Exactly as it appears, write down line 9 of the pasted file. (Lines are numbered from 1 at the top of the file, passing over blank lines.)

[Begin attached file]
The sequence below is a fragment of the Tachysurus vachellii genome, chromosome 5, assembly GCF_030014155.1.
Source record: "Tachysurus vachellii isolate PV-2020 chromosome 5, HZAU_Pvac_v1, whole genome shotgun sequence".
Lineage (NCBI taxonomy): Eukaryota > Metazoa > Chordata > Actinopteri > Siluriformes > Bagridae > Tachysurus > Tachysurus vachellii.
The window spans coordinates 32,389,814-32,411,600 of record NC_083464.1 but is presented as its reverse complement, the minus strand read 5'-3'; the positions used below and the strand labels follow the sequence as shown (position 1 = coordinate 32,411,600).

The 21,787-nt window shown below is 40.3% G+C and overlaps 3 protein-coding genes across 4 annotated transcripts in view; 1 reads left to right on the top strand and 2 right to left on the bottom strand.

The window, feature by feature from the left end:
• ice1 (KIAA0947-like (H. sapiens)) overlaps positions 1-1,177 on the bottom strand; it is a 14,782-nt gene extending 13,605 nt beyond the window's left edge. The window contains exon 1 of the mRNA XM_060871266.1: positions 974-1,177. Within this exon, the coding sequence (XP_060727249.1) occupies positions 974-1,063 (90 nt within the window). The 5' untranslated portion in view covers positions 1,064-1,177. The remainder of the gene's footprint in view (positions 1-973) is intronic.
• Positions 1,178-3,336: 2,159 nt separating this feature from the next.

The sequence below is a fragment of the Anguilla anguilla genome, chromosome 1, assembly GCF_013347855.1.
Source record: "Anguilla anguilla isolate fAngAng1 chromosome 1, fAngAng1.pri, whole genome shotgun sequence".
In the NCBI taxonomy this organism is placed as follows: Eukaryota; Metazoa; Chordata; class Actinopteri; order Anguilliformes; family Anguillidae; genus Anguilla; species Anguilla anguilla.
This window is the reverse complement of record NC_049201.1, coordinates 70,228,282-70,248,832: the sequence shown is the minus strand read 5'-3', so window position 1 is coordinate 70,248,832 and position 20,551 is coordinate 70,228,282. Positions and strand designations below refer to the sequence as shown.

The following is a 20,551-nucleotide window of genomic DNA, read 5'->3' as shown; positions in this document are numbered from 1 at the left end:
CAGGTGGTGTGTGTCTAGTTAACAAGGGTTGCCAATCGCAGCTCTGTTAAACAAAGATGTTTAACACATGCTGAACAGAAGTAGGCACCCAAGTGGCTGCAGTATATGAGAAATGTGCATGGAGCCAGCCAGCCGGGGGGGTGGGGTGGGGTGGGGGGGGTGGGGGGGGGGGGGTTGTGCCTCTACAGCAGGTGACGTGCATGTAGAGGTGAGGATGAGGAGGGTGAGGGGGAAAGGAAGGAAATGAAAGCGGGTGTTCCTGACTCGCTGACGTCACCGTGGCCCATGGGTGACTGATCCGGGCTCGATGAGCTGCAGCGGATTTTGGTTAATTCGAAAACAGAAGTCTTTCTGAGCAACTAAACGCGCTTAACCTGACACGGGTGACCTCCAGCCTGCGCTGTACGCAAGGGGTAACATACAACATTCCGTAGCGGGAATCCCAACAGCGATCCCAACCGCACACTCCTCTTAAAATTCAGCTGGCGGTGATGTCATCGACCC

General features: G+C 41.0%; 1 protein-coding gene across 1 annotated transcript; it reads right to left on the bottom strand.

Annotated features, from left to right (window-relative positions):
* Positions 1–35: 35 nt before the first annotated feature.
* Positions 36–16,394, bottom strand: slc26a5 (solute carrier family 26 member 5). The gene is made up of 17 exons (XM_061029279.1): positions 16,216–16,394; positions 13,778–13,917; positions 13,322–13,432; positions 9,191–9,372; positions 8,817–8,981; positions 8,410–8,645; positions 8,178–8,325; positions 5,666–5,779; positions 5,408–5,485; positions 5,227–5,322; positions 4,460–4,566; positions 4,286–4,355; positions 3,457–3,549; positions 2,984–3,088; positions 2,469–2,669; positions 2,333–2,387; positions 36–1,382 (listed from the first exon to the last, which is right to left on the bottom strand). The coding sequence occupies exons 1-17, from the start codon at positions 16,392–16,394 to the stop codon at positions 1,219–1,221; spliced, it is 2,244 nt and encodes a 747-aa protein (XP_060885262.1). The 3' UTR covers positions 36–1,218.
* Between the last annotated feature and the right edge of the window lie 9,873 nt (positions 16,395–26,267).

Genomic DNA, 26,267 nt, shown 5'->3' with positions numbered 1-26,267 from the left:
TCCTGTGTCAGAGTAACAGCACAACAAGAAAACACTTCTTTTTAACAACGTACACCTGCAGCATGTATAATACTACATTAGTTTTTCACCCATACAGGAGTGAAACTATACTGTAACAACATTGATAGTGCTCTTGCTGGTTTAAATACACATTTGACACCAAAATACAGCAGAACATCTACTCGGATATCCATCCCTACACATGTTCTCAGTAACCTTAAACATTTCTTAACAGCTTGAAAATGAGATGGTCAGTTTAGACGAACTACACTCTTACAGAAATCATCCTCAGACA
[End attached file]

The sequence below is a fragment of the Anguilla anguilla genome, chromosome 1, assembly GCF_013347855.1.